Experts warn that most UK ash trees will be diseased within a decade

Over 100,000 trees have already been destroyed to try to prevent the spread of ash dieback, but experts now believe the disease could be far more widespread than initially thought.

Ian Boyd, Chief Scientist with the Department for Environment, Food and Rural Affairs, has warned ministers that the disease is likely to spread across the UK by around 20 miles a year, infecting most of the country’s 90m ash trees within a decade. Mr Boyd was speaking at a meeting of the Government’s crisis committee Cobra on Friday and warned them that trees cannot be vaccinated.

Ash trees infected with the Chalara fraxinea fungus that causes ash dieback were first detected in the UK in a nursery in Buckinghamshire eight months ago. It is now infesting trees in Scotland, East Anglia and possibly Kent. The disease was confirmed in the wild last week and the Government introduced a ban on ash seedlings from infected areas  from Monday.

The Woodland Trust has welcomed the ban and called on ministers to set up an emergency summit bringing together representatives from all areas of forestry, plant health and conservation to address the wider issues surrounding threats to our native trees and woods.

Meanwhile, the University of East Anglia has developed a mobile phone app for iPhone and Android which you can download  from  It will help you identify ash dieback and report any sitings you might find using your phone’s camera and GPS.

Most UK ash trees will be diseased within 10 years, ministers told | Environment | The Guardian.

6 responses to “Experts warn that most UK ash trees will be diseased within a decade

  1. I’m not going to ‘like’ this because that feels really inappropriate – I don’t like this at all! I’m really sad that this wasn’t caught sooner.

  2. I agree with theforagingphotographer but I did click ‘Like’ because I like it that you’re writing about this horror. We didn’t even get told about ash dieback until about five minutes ago, and now look 😦

    I’ve been writing about it on my own blog. The most interesting opinion I’ve seen is from Graham Rowe at the University of Derby (he suspects a tree genetic link) so I’ve written to him today.

  3. Yes, that does sound interesting. Have you had a reply from Graham Rowe yet?

  4. This is very discouraging – hopefully, a solution will be found soon. ~ Marsha

  5. Although this is in the UK an I am here in the US there is every probability that it could happen here. We are a global community anymore and with that comes the spread od disease; globally. I live near the Shenandoah National Park Skyline Drive and we visit there quite a bit. Many years ago we had an influx of gypsy moths. The damage is still visible.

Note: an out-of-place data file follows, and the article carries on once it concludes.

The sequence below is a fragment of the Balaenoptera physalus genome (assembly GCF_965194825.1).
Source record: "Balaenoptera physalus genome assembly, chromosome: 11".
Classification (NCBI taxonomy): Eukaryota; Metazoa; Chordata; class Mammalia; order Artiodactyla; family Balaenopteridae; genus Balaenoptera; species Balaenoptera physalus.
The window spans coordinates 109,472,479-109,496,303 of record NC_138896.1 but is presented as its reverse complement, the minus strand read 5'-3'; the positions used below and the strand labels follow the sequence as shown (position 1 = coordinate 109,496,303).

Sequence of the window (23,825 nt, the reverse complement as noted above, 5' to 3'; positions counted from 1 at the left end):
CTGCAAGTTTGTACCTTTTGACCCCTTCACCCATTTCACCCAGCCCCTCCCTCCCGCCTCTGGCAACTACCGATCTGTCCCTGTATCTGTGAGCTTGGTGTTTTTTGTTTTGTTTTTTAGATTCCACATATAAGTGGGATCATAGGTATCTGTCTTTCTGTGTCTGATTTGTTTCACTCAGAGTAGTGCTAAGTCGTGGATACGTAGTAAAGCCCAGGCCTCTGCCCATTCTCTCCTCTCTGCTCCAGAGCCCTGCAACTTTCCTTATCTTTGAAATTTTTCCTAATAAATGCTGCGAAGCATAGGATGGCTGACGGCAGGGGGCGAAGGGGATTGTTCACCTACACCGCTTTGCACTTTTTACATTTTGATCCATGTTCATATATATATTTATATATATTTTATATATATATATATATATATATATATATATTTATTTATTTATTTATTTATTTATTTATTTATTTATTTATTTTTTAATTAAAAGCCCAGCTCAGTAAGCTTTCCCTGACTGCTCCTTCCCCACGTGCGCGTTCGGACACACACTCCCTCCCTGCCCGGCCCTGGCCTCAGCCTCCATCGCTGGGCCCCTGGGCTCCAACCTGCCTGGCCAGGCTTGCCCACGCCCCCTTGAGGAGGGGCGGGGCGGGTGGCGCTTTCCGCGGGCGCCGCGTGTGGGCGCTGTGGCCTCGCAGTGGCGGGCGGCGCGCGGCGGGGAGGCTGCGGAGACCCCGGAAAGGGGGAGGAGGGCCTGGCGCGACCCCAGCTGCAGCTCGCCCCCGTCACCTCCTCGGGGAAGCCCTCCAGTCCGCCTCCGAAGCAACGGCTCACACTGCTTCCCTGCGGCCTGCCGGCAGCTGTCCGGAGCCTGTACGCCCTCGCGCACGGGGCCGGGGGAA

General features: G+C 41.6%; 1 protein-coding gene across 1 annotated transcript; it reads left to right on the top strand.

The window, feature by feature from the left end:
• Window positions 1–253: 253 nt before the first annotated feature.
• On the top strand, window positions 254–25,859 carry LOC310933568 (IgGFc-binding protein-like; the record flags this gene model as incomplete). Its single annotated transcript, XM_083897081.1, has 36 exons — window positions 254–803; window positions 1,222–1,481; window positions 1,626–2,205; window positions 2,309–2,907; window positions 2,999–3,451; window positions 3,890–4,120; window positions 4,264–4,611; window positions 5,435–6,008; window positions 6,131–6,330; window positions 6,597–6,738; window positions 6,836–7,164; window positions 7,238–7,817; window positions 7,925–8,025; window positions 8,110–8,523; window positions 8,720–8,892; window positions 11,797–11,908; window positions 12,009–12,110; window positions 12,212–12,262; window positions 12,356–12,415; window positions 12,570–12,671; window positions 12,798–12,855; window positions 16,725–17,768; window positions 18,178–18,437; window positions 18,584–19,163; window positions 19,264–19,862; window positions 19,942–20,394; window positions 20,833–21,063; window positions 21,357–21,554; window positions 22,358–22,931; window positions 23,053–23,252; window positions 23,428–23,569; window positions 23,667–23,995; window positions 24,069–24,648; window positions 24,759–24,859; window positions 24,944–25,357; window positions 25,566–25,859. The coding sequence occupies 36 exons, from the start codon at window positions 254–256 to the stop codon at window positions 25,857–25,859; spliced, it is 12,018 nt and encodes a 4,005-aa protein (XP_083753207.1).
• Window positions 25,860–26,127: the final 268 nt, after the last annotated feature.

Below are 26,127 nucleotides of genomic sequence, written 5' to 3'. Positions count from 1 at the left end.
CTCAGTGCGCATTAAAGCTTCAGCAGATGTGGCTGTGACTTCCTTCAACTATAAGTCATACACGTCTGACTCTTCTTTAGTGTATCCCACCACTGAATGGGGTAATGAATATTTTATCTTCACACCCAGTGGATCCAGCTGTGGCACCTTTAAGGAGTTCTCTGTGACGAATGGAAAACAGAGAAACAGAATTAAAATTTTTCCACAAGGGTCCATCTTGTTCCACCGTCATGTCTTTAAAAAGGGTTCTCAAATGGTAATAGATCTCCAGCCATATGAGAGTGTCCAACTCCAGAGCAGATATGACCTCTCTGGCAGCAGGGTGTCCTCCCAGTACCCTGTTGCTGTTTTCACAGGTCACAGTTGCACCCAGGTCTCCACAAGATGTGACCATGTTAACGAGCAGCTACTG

6. I love Ash trees, they have a graceful form, very useful timber, and support a great number of insects and birds. The sudden loss of large swathes of Ash woodland will have a massive effect on eco systems and amenity value of woodland.
    I always try to look for some kind of silver lining in any situation, no matter how dire – in this case that could be a massive increase in scarce dead wood habitat, or a boost for understory vegetation providing a more varied habitat. Whenever there is sudden severe change, something suffers and something benefits.
    We understand very little about the relationship between fungi and trees, largely because of the difference in time scales between humans and trees. How do you study a cycle of millennea in any detail? It is widely believed that Elm trees were nearly wiped out from the UK about 600 years ago. Some survived and repopulated the UK only to be wiped out again by DED, however some Elms are resistant and are now being given a helping hand to re-establish themselves.

    There is so much to worry about with trees, bees and the environment in general, so lets search for and celebrate the amazing success stories out there and get kids and grown-ups interested with tales of wonder, happiness, and love of nature.

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